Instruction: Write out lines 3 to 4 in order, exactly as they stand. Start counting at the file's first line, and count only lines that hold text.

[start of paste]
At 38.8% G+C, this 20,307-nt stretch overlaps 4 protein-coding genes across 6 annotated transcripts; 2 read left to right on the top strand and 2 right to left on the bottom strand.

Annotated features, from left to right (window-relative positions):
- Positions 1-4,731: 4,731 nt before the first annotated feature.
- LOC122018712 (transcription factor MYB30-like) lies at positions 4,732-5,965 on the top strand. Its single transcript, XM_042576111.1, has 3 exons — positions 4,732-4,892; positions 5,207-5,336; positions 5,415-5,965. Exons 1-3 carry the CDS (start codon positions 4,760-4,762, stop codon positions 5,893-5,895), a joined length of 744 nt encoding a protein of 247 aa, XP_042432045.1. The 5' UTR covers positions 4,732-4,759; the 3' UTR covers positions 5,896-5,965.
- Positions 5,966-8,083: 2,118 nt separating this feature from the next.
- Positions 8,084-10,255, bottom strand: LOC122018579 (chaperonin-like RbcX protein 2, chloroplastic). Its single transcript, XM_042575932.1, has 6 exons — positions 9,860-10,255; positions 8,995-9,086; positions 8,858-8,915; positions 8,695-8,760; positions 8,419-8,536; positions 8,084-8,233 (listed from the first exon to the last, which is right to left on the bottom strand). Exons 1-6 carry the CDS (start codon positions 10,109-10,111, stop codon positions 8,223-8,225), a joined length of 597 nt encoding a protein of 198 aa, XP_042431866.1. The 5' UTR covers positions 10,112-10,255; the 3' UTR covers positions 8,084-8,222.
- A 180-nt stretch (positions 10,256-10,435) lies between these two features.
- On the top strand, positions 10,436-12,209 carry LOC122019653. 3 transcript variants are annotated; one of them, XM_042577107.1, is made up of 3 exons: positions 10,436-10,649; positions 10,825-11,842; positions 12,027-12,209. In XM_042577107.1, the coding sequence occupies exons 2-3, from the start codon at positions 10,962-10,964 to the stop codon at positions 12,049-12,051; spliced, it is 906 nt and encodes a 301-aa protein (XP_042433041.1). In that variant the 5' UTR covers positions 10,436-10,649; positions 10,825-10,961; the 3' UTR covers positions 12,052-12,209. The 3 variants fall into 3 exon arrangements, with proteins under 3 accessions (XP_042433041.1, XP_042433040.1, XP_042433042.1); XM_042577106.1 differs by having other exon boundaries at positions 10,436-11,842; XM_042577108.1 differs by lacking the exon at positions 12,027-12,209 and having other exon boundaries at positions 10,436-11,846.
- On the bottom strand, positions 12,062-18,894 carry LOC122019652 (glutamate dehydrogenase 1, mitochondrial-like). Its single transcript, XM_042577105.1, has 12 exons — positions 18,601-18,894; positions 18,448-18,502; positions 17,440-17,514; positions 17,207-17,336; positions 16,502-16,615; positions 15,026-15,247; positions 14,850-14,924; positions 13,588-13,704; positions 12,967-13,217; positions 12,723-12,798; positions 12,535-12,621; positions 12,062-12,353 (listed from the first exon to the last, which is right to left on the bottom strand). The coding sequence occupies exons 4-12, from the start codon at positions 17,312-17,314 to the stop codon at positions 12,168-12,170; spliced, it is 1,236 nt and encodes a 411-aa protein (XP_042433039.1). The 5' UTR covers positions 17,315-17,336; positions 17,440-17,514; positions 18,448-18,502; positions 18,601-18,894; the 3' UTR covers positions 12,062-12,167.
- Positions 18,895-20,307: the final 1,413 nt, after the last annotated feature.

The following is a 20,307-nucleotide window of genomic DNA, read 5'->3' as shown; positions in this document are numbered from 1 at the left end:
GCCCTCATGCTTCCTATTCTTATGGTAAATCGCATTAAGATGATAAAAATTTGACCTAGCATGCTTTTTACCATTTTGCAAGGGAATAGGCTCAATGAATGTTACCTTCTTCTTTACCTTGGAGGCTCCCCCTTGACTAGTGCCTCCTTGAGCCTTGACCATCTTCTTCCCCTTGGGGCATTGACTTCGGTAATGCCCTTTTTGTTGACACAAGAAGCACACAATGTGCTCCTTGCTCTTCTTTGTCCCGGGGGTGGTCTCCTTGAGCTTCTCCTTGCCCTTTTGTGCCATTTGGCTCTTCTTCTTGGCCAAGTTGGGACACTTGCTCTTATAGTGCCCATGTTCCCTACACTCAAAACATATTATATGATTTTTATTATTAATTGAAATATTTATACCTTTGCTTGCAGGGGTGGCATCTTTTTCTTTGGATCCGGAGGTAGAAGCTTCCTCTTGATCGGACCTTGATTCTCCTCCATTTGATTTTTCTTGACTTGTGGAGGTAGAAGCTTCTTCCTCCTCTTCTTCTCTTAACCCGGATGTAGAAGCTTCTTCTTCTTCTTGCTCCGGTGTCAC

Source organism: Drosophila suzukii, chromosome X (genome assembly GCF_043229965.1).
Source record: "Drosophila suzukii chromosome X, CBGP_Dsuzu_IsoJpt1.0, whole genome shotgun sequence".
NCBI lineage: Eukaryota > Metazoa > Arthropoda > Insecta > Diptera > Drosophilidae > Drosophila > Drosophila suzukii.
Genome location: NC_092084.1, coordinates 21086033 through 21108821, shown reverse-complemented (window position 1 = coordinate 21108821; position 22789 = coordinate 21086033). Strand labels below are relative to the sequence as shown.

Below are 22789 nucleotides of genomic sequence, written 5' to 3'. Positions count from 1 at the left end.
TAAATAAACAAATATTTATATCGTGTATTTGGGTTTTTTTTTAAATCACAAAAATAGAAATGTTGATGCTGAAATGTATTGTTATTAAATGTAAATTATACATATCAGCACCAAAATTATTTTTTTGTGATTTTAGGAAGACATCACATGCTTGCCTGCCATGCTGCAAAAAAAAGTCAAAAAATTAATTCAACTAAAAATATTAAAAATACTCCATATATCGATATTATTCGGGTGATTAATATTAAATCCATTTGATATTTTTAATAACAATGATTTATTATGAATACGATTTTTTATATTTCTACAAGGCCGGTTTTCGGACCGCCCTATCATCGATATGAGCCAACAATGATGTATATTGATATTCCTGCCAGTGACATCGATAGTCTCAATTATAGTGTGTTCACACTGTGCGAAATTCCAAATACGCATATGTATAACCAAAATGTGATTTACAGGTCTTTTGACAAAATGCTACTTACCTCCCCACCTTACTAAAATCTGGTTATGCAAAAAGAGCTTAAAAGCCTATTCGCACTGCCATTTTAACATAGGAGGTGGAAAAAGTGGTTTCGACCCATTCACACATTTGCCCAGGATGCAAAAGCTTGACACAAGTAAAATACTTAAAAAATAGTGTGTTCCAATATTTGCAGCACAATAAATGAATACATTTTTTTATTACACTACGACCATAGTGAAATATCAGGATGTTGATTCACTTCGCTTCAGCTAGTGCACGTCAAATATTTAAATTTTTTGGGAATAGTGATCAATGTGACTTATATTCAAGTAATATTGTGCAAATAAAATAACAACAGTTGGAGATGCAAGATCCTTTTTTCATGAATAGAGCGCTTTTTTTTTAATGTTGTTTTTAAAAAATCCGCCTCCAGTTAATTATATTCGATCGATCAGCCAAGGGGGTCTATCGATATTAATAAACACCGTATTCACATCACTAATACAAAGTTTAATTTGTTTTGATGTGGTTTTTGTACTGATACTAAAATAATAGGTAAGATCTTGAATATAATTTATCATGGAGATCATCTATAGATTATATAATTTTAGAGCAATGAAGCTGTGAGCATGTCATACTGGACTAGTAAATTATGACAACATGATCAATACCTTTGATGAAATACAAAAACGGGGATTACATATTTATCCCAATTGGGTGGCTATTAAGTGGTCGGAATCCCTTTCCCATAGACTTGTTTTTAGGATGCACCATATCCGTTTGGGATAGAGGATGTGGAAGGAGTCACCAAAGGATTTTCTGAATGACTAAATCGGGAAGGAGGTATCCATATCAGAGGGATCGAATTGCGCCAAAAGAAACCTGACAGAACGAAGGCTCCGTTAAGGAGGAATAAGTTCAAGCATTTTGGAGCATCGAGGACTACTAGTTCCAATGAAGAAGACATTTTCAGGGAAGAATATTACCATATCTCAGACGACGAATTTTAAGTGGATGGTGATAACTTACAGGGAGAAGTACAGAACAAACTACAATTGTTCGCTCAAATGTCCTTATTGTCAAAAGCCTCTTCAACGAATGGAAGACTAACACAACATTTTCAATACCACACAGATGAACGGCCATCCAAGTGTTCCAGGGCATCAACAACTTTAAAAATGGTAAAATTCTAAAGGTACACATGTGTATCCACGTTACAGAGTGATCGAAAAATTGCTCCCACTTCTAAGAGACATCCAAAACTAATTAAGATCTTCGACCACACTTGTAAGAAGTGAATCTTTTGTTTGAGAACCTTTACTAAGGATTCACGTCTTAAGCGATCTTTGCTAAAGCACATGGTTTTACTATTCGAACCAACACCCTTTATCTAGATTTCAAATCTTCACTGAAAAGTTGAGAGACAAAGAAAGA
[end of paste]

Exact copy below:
- Positions 1-4,731: 4,731 nt before the first annotated feature.
- LOC122018712 (transcription factor MYB30-like) lies at positions 4,732-5,965 on the top strand. Its single transcript, XM_042576111.1, has 3 exons — positions 4,732-4,892; positions 5,207-5,336; positions 5,415-5,965. Exons 1-3 carry the CDS (start codon positions 4,760-4,762, stop codon positions 5,893-5,895), a joined length of 744 nt encoding a protein of 247 aa, XP_042432045.1. The 5' UTR covers positions 4,732-4,759; the 3' UTR covers positions 5,896-5,965.